And it is this potential that I find so riveting about the social, metaphysical, and epistemological transformations brought about with the advent of the Digital Age.

In this view it is important to see one’s own publishing (especially in blogged form) as a node in a network of other information: thus the use of hyperlinks and reference to others’ ideas as support remains an essential quality. But so too does the impetus to organize new posts within a structure that will continue to organize your work into the future. So here we can see blog tags and categories, Youtube playlists, or Flickr albums playing an important role in your own informational tail being accessible, searchable and available to you six months or six years from the date of publication.

Over time these blogged gardens of links and stories and photographs can require weeding, and one is reminded of the health that returns to many of our perennial plants after a thorough trimming of its branches and tangled intersections.

Don’t be afraid to trim, hew, and hack. Unfollow, unsubscribe, reevaluate your workflow. As the Boss says, “there’s no right way to do it. There’s just doing it.”

Reclaim TALONS

Out Walkin'

While I attempted to introduce the new academic year in a blog post that wound up meandering into too many of my thoughts and feelings on the culmination of BC teachers’ recent strike action, here I intend to share my initial guiding interests and projects setting out into the 2014-15 school year. As I alluded to in my previous post on the dawning of September, I plan to continue my research into citizenship education as concerns digital pedagogy, curricular reform, and broader currents in educational philosophy.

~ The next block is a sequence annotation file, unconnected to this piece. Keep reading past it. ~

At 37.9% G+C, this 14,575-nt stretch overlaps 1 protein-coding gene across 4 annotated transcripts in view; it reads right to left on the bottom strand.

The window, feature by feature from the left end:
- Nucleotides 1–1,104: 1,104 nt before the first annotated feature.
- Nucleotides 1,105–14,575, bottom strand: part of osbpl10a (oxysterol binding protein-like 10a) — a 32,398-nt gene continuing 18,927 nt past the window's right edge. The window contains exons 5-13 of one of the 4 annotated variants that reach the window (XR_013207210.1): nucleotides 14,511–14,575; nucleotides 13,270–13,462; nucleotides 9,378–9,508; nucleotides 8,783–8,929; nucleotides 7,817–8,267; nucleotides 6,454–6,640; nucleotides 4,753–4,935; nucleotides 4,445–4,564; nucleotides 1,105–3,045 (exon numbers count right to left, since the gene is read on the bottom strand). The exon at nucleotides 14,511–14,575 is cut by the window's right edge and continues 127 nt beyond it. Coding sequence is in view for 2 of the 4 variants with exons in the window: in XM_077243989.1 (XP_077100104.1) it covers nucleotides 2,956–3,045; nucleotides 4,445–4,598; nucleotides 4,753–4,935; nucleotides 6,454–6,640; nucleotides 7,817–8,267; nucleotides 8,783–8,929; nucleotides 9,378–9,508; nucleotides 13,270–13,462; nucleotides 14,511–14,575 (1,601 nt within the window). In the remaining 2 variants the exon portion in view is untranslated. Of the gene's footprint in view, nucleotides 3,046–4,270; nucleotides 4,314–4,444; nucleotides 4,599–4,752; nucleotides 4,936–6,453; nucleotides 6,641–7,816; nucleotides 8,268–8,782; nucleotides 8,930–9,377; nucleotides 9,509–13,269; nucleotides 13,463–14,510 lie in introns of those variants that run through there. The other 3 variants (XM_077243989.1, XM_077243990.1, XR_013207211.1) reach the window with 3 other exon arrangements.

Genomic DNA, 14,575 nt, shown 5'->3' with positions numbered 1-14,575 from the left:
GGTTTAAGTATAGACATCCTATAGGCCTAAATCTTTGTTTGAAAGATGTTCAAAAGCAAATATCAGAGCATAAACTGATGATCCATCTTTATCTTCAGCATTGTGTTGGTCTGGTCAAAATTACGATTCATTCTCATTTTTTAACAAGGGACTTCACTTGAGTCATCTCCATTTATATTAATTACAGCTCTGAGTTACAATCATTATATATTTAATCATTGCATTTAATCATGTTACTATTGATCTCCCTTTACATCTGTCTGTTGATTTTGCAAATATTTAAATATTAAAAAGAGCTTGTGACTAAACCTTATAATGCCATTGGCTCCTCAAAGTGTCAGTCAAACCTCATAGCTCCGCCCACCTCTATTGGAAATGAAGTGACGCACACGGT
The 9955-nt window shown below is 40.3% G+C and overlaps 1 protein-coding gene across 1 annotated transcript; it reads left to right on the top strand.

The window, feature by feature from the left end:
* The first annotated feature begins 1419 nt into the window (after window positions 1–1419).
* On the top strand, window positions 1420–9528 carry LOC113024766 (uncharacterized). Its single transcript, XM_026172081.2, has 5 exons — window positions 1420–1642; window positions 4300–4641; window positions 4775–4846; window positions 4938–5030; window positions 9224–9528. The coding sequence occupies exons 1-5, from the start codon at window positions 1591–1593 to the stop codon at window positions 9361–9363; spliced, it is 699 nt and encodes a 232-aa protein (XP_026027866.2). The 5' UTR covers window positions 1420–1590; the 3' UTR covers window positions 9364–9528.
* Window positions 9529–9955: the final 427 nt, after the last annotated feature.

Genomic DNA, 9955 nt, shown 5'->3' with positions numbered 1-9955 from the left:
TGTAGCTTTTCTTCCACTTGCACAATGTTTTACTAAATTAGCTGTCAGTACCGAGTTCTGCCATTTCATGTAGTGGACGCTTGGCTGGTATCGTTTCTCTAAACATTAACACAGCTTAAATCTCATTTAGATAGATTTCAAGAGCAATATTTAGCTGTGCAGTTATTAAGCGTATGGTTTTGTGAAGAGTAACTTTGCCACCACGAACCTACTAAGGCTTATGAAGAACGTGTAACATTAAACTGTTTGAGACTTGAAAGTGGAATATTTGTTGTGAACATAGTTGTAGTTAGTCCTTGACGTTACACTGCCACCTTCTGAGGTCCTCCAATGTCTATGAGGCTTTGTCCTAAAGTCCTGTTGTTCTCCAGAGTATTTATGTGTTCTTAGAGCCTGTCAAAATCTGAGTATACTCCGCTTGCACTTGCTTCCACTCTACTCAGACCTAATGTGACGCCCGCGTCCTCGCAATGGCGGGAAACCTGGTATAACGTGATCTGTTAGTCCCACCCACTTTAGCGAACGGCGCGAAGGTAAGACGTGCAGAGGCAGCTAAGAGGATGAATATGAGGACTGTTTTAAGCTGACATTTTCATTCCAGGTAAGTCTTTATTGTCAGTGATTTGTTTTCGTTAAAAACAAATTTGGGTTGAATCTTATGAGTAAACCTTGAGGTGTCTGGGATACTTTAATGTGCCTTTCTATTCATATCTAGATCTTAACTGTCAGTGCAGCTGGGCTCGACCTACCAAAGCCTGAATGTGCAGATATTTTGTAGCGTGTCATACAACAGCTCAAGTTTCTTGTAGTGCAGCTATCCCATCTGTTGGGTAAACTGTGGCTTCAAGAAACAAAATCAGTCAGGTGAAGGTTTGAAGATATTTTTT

In the last few years, I have become an admirer of Paulo Freire‘s notion of critical pedagogy, and try in my own practice, as well as my classroom constructivism, to create habits surrounding an ongoing praxis of reflection and action for myself and my students. Such a praxis suits the type of citizenship education Gert Biesta and others espouse as central to the emancipatory process introduced by Freire, and also aligns with many of the intentions of pioneers on the open web and in the digital humanities. In my work as an open educator this praxis also revolves between the theoretical concerns of pedagogy and the practical applications of these intentions.

Reclaim TALONS 

One such foray into the practical application of my research interests has me finally setting out on an adventure I have long-anticipated.

Since taking the TALONS communities onto the public web, first with Edublogs.org, then Wikispaces.com and free WordPress.com sites, I have largely pursued a narrative of online learning which focused on the skills and awarenesses required in the digital sphere. Working across these public platforms, my students and I have contemplated digital citizenship and storytelling, as well as had many opportunities to connect our classroom learning with a wider audience than within the school district’s information silos.